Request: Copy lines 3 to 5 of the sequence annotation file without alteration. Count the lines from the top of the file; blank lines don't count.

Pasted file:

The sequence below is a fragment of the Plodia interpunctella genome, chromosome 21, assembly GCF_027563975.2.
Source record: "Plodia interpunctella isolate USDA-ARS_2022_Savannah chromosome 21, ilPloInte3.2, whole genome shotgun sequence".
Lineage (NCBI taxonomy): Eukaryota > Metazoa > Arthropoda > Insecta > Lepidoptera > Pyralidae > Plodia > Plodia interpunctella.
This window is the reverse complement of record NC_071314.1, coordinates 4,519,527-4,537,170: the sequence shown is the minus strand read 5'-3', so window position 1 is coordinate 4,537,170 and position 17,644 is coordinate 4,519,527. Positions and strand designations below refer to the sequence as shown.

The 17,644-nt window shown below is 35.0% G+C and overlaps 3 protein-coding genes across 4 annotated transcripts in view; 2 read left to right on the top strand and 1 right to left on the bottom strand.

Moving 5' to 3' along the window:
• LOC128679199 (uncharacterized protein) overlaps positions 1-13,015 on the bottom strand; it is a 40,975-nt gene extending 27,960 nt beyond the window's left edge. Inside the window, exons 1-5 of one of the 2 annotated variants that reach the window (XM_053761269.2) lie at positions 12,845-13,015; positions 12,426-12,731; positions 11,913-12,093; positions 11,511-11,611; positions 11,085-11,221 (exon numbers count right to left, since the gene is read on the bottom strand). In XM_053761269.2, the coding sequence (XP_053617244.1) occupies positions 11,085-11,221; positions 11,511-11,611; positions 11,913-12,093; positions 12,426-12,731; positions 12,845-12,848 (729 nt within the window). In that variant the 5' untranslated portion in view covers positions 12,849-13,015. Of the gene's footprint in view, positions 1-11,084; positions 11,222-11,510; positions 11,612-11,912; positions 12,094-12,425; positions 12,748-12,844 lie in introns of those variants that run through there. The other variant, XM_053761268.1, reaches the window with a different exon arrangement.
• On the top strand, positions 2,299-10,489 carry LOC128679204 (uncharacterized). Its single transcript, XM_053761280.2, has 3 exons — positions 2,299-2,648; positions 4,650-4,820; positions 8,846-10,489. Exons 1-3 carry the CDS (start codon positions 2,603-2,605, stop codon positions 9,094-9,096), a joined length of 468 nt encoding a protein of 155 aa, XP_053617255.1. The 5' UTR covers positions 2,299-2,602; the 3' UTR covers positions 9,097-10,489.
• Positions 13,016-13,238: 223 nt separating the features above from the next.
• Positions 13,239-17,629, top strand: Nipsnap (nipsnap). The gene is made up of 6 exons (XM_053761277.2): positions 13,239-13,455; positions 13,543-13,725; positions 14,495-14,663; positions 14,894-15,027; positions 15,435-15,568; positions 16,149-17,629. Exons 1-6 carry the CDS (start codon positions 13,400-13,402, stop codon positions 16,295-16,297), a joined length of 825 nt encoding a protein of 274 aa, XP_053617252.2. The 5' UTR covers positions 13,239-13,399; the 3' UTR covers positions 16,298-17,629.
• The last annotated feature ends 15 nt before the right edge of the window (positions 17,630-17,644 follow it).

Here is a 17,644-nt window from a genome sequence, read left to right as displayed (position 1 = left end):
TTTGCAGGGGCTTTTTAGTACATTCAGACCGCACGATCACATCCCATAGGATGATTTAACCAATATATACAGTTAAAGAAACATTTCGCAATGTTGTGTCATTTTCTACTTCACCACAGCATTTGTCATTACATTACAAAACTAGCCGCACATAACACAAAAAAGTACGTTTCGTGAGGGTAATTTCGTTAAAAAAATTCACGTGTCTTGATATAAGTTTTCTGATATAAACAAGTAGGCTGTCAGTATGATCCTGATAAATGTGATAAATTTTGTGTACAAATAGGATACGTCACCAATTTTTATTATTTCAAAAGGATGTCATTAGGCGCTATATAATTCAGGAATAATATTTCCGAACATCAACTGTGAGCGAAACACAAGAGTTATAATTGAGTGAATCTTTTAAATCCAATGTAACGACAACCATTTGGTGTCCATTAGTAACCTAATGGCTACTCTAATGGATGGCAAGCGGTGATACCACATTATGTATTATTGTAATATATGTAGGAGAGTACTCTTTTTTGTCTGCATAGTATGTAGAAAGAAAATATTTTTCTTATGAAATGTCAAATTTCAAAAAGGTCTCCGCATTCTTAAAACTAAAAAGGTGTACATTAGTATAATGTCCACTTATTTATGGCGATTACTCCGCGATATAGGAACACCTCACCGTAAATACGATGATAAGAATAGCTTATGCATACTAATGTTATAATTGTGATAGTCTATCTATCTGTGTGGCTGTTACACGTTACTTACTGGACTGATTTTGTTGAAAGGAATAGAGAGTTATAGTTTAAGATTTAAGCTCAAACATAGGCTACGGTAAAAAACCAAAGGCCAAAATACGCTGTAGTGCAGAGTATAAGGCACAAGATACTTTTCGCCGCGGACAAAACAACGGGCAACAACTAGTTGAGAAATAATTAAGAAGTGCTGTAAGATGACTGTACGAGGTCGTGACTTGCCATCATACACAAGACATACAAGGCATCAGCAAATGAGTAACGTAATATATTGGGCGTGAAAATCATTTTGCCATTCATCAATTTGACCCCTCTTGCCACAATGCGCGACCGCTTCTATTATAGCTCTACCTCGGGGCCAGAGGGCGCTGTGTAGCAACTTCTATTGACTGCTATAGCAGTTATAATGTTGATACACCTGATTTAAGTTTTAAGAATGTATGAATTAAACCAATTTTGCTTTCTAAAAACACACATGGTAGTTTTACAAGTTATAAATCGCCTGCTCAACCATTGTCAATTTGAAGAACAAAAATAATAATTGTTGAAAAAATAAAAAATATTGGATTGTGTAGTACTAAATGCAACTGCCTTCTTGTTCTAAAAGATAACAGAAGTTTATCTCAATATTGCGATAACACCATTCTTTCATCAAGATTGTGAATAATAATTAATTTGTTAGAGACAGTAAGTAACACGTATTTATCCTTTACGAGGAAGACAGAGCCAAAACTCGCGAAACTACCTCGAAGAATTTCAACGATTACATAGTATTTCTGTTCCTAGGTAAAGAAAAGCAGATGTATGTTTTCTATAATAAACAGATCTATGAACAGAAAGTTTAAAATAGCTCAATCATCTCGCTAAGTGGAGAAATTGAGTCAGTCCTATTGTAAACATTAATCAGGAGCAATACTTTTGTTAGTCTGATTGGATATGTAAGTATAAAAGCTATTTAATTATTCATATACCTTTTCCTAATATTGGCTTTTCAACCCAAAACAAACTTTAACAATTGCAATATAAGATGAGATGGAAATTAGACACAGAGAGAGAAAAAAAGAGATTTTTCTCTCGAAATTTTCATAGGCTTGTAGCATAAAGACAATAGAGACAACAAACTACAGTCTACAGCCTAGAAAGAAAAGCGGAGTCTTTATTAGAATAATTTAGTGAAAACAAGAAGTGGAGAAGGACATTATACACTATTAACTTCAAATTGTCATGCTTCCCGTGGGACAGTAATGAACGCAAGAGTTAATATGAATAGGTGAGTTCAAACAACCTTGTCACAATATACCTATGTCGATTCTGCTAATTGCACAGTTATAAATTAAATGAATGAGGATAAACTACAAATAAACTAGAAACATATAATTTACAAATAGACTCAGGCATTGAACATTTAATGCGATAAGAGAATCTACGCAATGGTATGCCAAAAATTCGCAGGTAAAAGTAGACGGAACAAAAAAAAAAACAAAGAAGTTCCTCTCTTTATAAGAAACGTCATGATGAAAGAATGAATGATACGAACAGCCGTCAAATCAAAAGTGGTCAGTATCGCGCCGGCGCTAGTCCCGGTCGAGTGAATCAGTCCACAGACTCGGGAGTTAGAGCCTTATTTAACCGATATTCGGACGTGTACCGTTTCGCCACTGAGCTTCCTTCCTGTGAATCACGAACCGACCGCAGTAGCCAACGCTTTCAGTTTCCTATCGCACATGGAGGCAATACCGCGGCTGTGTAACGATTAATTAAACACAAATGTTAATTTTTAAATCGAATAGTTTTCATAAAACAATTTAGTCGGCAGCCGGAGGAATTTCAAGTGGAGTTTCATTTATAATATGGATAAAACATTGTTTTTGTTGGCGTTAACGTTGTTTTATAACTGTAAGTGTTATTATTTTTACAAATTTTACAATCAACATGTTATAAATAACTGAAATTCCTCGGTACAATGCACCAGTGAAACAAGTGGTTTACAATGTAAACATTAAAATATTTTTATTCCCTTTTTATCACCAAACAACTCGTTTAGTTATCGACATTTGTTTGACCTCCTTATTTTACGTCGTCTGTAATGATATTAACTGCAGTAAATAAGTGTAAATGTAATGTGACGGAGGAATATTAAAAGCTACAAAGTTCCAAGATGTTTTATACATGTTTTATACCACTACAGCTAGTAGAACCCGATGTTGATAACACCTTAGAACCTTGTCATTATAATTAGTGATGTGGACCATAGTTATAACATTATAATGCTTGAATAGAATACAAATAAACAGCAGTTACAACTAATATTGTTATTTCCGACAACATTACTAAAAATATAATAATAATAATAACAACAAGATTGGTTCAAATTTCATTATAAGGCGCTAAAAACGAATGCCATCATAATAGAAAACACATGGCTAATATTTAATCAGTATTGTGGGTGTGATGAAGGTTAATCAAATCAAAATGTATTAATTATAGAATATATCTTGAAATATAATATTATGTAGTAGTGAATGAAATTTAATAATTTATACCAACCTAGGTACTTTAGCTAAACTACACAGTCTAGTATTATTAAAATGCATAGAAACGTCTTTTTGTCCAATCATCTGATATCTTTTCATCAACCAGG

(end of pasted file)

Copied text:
Lineage (NCBI taxonomy): Eukaryota > Metazoa > Arthropoda > Insecta > Lepidoptera > Pyralidae > Plodia > Plodia interpunctella.
This window is the reverse complement of record NC_071314.1, coordinates 4,519,527-4,537,170: the sequence shown is the minus strand read 5'-3', so window position 1 is coordinate 4,537,170 and position 17,644 is coordinate 4,519,527. Positions and strand designations below refer to the sequence as shown.

The 17,644-nt window shown below is 35.0% G+C and overlaps 3 protein-coding genes across 4 annotated transcripts in view; 2 read left to right on the top strand and 1 right to left on the bottom strand.